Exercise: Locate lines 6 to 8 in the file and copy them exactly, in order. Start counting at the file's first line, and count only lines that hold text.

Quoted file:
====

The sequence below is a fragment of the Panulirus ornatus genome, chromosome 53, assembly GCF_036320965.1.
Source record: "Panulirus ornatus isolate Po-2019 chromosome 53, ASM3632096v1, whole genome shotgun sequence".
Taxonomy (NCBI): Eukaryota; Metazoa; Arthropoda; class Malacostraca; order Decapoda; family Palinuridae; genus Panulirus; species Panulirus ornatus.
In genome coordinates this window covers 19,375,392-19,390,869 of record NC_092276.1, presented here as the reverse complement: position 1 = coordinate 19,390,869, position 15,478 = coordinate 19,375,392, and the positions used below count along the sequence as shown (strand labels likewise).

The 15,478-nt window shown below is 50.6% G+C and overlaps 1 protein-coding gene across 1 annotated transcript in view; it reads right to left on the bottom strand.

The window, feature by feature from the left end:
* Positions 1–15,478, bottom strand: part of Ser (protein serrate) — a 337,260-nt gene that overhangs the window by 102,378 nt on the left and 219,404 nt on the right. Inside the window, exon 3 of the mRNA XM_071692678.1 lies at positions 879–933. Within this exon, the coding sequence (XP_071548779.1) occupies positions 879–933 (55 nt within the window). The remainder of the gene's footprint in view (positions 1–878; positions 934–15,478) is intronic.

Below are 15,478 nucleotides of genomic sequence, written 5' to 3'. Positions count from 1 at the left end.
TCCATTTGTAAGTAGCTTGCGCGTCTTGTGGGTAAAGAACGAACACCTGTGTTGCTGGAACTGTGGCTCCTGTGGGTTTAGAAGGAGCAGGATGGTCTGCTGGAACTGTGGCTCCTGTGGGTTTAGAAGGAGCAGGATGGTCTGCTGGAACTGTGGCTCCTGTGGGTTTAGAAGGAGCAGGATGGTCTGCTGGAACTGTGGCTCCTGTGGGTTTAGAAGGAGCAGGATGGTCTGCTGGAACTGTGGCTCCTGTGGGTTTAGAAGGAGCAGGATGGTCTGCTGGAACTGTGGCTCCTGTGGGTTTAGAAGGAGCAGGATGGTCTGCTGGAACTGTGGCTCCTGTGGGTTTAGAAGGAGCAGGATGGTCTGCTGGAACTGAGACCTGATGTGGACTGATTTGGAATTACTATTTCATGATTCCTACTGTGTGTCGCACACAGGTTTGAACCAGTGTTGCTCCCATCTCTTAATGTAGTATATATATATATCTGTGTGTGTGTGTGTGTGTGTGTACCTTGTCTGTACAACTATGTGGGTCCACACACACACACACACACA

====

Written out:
The window, feature by feature from the left end:
* Positions 1–15,478, bottom strand: part of Ser (protein serrate) — a 337,260-nt gene that overhangs the window by 102,378 nt on the left and 219,404 nt on the right. Inside the window, exon 3 of the mRNA XM_071692678.1 lies at positions 879–933. Within this exon, the coding sequence (XP_071548779.1) occupies positions 879–933 (55 nt within the window). The remainder of the gene's footprint in view (positions 1–878; positions 934–15,478) is intronic.

Below are 15,478 nucleotides of genomic sequence, written 5' to 3'. Positions count from 1 at the left end.